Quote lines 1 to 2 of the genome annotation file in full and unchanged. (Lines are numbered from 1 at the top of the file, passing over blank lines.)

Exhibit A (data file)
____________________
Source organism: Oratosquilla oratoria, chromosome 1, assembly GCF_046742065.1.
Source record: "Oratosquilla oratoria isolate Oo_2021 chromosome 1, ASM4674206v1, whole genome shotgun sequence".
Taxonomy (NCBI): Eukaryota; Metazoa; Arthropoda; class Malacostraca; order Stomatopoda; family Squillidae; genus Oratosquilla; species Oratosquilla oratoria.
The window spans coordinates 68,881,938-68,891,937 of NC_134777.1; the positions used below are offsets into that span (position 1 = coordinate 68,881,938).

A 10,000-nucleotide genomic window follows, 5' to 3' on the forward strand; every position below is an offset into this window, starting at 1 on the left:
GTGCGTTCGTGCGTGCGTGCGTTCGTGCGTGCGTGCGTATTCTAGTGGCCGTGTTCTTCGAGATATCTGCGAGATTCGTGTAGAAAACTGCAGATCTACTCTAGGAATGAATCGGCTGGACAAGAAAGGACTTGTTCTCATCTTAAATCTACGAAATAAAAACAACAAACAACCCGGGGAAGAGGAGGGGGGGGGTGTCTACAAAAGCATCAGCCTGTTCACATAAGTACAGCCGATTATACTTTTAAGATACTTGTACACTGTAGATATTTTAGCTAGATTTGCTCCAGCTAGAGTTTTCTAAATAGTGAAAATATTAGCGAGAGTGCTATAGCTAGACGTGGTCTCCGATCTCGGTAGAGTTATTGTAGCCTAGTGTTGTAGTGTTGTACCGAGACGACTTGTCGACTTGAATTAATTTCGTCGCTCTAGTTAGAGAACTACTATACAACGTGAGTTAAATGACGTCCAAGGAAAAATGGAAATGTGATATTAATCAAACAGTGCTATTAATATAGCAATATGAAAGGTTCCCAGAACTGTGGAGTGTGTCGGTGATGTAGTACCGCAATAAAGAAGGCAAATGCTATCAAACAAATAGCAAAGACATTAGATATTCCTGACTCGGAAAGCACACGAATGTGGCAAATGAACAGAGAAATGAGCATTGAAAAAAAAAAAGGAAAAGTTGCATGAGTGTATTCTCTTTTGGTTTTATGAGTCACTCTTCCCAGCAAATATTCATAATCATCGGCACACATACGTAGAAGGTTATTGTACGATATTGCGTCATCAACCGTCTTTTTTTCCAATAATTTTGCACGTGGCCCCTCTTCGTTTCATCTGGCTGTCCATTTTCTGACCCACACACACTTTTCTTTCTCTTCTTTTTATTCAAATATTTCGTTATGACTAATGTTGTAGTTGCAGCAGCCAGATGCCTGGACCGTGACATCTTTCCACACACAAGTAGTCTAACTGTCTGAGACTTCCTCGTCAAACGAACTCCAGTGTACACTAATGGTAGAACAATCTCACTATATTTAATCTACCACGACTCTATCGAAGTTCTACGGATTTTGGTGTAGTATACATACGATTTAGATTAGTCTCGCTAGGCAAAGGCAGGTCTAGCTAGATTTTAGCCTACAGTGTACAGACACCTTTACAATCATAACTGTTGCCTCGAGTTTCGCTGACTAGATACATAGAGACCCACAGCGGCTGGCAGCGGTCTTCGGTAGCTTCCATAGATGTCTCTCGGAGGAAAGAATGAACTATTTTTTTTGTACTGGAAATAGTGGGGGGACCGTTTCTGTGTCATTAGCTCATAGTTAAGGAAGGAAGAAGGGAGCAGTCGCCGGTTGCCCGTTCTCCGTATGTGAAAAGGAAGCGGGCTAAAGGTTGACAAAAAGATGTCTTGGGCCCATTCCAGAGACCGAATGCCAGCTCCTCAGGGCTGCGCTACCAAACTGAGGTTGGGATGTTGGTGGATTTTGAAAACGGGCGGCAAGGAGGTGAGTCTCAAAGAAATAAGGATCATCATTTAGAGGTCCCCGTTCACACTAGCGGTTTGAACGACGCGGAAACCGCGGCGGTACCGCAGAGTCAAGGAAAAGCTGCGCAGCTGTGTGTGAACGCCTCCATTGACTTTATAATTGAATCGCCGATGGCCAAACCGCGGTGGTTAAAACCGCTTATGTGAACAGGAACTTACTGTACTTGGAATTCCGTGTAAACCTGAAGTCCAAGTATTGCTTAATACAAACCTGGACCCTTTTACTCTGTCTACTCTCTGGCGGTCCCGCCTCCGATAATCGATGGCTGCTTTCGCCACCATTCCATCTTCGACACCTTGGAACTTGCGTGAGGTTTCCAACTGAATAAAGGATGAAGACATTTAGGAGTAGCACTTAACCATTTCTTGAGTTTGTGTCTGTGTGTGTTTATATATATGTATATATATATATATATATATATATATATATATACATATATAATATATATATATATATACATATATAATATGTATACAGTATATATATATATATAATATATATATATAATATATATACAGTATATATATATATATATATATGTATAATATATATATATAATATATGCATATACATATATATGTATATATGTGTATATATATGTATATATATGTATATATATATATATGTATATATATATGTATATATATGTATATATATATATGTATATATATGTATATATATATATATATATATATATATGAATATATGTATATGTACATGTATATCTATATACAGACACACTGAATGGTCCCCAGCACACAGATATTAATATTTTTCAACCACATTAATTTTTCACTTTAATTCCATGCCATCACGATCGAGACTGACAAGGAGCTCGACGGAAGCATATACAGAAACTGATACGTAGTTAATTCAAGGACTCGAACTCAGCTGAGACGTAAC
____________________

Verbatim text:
Source organism: Oratosquilla oratoria, chromosome 1, assembly GCF_046742065.1.
Source record: "Oratosquilla oratoria isolate Oo_2021 chromosome 1, ASM4674206v1, whole genome shotgun sequence".